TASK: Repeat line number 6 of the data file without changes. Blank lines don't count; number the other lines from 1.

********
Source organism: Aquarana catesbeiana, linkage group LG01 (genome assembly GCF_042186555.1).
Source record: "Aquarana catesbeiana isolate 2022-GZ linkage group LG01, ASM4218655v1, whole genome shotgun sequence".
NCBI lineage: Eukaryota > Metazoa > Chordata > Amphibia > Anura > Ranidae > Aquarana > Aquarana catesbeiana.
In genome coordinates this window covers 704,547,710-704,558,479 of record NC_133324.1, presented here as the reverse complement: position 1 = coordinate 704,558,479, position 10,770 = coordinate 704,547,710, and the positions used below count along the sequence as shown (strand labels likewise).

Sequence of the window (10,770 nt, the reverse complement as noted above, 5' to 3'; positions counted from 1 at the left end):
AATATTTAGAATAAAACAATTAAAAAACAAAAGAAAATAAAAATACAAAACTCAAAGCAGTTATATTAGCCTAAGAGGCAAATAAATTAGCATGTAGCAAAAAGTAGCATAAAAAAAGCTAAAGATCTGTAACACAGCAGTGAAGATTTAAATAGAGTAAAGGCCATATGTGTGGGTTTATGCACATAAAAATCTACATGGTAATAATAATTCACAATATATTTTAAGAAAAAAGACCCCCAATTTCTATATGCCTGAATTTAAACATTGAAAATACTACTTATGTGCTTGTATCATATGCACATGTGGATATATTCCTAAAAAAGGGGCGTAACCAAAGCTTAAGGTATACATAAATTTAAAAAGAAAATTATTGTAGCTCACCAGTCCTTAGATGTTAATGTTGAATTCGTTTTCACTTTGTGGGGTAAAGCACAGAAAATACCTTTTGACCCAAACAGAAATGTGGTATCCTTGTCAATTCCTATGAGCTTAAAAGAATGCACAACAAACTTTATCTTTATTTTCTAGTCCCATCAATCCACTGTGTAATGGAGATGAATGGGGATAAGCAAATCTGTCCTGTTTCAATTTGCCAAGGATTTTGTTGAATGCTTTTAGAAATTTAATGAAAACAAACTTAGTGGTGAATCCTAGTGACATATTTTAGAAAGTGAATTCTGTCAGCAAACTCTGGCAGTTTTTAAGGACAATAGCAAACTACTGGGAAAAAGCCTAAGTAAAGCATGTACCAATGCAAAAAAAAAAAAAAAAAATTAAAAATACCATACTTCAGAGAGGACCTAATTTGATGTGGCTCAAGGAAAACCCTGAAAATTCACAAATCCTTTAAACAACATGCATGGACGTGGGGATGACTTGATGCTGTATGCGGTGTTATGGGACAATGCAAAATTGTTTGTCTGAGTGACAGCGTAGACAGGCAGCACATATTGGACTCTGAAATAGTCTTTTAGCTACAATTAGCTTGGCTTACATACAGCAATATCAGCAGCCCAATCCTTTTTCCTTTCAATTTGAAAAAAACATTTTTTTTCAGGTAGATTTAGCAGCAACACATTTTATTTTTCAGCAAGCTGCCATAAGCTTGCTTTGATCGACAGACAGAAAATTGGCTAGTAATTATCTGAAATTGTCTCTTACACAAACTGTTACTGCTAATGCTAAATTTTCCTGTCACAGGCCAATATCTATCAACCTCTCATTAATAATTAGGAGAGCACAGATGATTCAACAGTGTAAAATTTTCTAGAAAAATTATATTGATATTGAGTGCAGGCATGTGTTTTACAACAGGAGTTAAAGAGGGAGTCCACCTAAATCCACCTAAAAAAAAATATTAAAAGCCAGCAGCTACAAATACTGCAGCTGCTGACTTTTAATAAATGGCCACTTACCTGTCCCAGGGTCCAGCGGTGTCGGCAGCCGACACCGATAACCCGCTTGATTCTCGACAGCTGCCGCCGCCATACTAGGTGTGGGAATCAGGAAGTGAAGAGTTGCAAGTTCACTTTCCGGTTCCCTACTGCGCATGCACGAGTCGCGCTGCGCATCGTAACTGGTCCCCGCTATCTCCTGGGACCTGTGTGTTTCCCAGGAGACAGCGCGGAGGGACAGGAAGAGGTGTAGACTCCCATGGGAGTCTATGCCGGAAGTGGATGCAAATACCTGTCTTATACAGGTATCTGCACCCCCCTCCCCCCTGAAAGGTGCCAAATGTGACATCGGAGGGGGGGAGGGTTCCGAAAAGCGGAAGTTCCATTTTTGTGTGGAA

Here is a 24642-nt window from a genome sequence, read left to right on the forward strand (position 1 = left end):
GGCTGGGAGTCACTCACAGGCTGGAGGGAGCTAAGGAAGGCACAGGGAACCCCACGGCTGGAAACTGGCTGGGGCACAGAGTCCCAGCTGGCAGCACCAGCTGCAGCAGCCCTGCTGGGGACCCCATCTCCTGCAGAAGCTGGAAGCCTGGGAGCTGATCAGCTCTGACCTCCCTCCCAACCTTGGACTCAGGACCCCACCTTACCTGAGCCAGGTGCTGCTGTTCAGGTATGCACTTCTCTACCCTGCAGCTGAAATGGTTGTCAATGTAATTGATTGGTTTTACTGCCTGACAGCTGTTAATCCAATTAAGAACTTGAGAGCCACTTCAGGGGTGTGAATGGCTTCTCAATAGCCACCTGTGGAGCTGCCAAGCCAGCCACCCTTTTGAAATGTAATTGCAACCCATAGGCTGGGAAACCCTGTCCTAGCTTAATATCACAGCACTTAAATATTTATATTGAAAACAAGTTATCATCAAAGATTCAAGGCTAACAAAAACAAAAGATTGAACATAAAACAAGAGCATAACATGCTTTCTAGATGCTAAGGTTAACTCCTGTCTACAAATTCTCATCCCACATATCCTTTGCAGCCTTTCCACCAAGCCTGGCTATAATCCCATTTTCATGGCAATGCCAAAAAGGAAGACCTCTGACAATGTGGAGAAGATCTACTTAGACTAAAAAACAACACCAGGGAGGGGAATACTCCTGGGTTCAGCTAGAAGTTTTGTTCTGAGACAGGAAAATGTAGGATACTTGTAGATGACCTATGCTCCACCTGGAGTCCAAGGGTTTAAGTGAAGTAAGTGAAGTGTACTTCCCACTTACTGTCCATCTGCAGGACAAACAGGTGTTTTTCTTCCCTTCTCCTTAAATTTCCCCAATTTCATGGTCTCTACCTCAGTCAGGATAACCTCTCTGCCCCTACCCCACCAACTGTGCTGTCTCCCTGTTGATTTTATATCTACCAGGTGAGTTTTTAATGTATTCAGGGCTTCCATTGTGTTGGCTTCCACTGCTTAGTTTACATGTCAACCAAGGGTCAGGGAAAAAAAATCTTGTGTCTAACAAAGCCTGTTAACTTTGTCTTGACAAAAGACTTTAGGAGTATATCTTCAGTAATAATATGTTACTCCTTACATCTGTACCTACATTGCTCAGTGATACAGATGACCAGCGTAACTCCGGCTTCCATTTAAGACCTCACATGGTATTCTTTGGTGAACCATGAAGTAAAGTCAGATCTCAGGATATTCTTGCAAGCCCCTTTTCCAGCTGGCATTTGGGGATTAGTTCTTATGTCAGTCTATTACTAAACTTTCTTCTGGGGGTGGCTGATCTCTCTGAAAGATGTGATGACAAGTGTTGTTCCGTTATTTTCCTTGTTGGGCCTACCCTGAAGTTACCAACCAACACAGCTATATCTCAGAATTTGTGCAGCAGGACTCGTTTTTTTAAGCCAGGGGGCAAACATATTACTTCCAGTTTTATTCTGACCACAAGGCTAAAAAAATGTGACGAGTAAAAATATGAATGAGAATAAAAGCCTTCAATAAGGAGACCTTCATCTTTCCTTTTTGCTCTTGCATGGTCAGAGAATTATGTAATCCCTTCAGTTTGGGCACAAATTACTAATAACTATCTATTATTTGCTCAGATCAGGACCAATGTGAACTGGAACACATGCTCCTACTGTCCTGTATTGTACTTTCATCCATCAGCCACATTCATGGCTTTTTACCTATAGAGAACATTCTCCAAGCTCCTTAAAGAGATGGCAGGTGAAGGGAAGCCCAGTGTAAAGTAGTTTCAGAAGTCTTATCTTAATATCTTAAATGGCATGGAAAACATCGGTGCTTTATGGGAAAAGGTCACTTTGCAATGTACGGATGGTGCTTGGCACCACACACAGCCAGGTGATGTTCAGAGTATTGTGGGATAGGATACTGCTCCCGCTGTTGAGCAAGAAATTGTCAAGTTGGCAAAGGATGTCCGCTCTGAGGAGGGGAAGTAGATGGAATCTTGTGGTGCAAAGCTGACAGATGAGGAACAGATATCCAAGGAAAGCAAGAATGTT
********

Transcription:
AATATTTAGAATAAAACAATTAAAAAACAAAAGAAAATAAAAATACAAAACTCAAAGCAGTTATATTAGCCTAAGAGGCAAATAAATTAGCATGTAGCAAAAAGTAGCATAAAAAAAGCTAAAGATCTGTAACACAGCAGTGAAGATTTAAATAGAGTAAAGGCCATATGTGTGGGTTTATGCACATAAAAATCTACATGGTAATAATAATTCACAATATATTTTAAGAAAAAAGACCCCCAATTTCTATATGCCTGAATTTAAACATTGAAAATACTACTTATGTGCTTGTATCATATGCACATGTGGATATATTCCTAAAAAAGGGGCGTAACCAAAGCTTAAGGTATACATAAATTTAAAAAGAAAATTATTGTAGCTCACCAGTCCTTAGATGTTAATGTTGAATTCGTTTTCACTTTGTGGGGTAAAGCACAGAAAATACCTTTTGACCCAAACAGAAATGTGGTATCCTTGTCAATTCCTATGAGCTTAAAAGAATGCACAACAAACTTTATCTTTATTTTCTAGTCCCATCAATCCACTGTGTAATGGAGATGAATGGGGATAAGCAAATCTGTCCTGTTTCAATTTGCCAAGGATTTTGTTGAATGCTTTTAGAAATTTAATGAAAACAAACTTAGTGGTGAATCCTAGTGACATATTTTAGAAAGTGAATTCTGTCAGCAAACTCTGGCAGTTTTTAAGGACAATAGCAAACTACTGGGAAAAAGCCTAAGTAAAGCATGTACCAATGCAAAAAAAAAAAAAAAAAATTAAAAATACCATACTTCAGAGAGGACCTAATTTGATGTGGCTCAAGGAAAACCCTGAAAATTCACAAATCCTTTAAACAACATGCATGGACGTGGGGATGACTTGATGCTGTATGCGGTGTTATGGGACAATGCAAAATTGTTTGTCTGAGTGACAGCGTAGACAGGCAGCACATATTGGACTCTGAAATAGTCTTTTAGCTACAATTAGCTTGGCTTACATACAGCAATATCAGCAGCCCAATCCTTTTTCCTTTCAATTTGAAAAAAACATTTTTTTTCAGGTAGATTTAGCAGCAACACATTTTATTTTTCAGCAAGCTGCCATAAGCTTGCTTTGATCGACAGACAGAAAATTGGCTAGTAATTATCTGAAATTGTCTCTTACACAAACTGTTACTGCTAATGCTAAATTTTCCTGTCACAGGCCAATATCTATCAACCTCTCATTAATAATTAGGAGAGCACAGATGATTCAACAGTGTAAAATTTTCTAGAAAAATTATATTGATATTGAGTGCAGGCATGTGTTTTACAACAGGAGTTAAAGAGGGAGTCCACCTAAATCCACCTAAAAAAAAATATTAAAAGCCAGCAGCTACAAATACTGCAGCTGCTGACTTTTAATAAATGGCCACTTACCTGTCCCAGGGTCCAGCGGTGTCGGCAGCCGACACCGATAACCCGCTTGATTCTCGACAGCTGCCGCCGCCATACTAGGTGTGGGAATCAGGAAGTGAAGAGTTGCAAGTTCACTTTCCGGTTCCCTACTGCGCATGCACGAGTCGCGCTGCGCATCGTAACTGGTCCCCGCTATCTCCTGGGACCTGTGTGTTTCCCAGGAGACAGCGCGGAGGGACAGGAAGAGGTGTAGACTCCCATGGGAGTCTATGCCGGAAGTGGATGCAAATACCTGTCTTATACAGGTATCTGCACCCCCCTCCCCCCTGAAAGGTGCCAAATGTGACATCGGAGGGGGGGAGGGTTCCGAAAAGCGGAAGTTCCATTTTTGTGTGGAA